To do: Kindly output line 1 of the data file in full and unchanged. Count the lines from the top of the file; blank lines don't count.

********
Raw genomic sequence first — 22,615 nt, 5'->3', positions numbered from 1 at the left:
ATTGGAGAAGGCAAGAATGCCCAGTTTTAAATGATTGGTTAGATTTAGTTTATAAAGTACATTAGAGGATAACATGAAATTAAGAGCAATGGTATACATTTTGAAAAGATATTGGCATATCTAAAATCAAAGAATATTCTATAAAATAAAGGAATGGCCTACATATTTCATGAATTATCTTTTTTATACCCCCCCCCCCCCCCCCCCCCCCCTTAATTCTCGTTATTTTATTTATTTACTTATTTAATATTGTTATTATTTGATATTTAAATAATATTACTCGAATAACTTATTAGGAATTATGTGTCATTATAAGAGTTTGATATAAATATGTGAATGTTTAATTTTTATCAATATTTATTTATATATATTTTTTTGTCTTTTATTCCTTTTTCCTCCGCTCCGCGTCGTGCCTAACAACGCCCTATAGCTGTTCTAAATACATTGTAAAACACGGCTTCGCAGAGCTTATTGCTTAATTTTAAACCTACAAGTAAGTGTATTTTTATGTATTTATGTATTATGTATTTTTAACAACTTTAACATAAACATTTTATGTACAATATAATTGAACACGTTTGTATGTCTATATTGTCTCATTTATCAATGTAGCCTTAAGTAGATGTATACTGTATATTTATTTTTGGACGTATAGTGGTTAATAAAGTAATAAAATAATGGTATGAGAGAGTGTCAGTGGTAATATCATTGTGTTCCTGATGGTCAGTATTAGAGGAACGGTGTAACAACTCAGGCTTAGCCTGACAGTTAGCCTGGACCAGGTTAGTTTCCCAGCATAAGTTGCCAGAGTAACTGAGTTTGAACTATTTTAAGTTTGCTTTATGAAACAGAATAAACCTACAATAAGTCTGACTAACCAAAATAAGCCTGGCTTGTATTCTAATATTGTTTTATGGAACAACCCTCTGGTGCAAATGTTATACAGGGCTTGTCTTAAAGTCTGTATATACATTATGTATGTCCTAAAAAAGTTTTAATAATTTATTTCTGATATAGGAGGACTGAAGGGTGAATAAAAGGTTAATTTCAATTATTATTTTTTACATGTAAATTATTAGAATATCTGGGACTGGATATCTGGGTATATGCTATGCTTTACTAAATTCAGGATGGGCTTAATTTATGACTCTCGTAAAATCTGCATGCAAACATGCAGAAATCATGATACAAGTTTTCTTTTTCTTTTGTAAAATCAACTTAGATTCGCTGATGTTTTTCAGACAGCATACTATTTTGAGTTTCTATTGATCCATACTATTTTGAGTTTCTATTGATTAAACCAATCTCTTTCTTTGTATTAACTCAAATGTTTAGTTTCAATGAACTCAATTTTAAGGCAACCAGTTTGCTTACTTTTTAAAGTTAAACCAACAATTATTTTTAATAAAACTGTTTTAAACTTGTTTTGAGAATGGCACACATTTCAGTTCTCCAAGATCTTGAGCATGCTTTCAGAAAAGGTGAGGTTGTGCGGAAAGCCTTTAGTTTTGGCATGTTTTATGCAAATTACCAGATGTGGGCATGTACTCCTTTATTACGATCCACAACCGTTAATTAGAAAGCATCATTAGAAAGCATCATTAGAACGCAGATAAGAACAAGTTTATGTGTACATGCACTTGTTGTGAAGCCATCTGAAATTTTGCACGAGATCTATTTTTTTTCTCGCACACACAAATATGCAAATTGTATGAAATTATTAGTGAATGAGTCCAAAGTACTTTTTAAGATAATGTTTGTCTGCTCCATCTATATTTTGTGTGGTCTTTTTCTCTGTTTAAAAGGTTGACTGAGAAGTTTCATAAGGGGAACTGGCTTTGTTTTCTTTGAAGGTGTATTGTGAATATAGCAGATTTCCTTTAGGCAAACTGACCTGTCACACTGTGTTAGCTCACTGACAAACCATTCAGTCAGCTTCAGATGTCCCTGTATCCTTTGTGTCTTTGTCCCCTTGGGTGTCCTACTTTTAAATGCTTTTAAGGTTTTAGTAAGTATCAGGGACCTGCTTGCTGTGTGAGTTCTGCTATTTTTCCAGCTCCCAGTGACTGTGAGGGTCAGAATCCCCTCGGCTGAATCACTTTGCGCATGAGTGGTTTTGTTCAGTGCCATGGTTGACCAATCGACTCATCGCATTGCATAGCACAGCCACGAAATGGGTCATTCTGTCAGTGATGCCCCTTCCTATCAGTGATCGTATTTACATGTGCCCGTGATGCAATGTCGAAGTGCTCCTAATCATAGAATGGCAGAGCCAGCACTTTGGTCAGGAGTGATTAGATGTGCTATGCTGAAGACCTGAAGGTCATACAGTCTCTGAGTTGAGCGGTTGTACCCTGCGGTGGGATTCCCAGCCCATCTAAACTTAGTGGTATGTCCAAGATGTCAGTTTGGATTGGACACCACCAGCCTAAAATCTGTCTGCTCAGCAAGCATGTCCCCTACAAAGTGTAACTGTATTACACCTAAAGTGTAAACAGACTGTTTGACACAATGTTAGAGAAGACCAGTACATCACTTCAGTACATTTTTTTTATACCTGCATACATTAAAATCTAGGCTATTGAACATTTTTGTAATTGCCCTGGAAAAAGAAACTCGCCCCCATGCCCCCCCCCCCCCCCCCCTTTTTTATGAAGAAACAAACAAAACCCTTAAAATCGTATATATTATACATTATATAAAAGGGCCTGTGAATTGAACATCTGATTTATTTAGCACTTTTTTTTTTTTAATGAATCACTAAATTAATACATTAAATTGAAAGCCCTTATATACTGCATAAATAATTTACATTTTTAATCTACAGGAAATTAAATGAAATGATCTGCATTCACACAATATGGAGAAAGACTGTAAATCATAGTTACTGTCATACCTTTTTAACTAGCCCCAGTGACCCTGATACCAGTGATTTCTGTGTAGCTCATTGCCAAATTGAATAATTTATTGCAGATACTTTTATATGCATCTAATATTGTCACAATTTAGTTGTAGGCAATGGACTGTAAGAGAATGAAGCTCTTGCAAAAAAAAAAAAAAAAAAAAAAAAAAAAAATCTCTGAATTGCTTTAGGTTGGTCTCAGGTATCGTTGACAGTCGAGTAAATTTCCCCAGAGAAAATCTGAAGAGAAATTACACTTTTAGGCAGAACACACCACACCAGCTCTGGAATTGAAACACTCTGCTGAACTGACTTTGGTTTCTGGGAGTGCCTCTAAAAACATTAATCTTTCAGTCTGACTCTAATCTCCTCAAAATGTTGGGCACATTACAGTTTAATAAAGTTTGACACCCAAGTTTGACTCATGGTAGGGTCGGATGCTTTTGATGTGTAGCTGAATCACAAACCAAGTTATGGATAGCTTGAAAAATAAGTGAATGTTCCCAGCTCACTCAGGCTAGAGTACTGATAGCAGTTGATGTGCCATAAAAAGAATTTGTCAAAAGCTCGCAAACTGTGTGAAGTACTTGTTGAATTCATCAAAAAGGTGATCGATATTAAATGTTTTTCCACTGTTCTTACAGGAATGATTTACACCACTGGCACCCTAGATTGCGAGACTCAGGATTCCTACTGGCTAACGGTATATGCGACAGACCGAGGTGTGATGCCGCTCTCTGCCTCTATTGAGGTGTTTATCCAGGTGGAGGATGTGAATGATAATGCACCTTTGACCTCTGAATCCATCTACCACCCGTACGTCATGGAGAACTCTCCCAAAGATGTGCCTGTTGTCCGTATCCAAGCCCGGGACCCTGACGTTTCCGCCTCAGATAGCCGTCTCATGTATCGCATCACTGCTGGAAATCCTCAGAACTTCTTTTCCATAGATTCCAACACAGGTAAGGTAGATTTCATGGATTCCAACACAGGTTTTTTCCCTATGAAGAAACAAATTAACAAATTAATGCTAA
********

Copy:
Raw genomic sequence first — 22,615 nt, 5'->3', positions numbered from 1 at the left: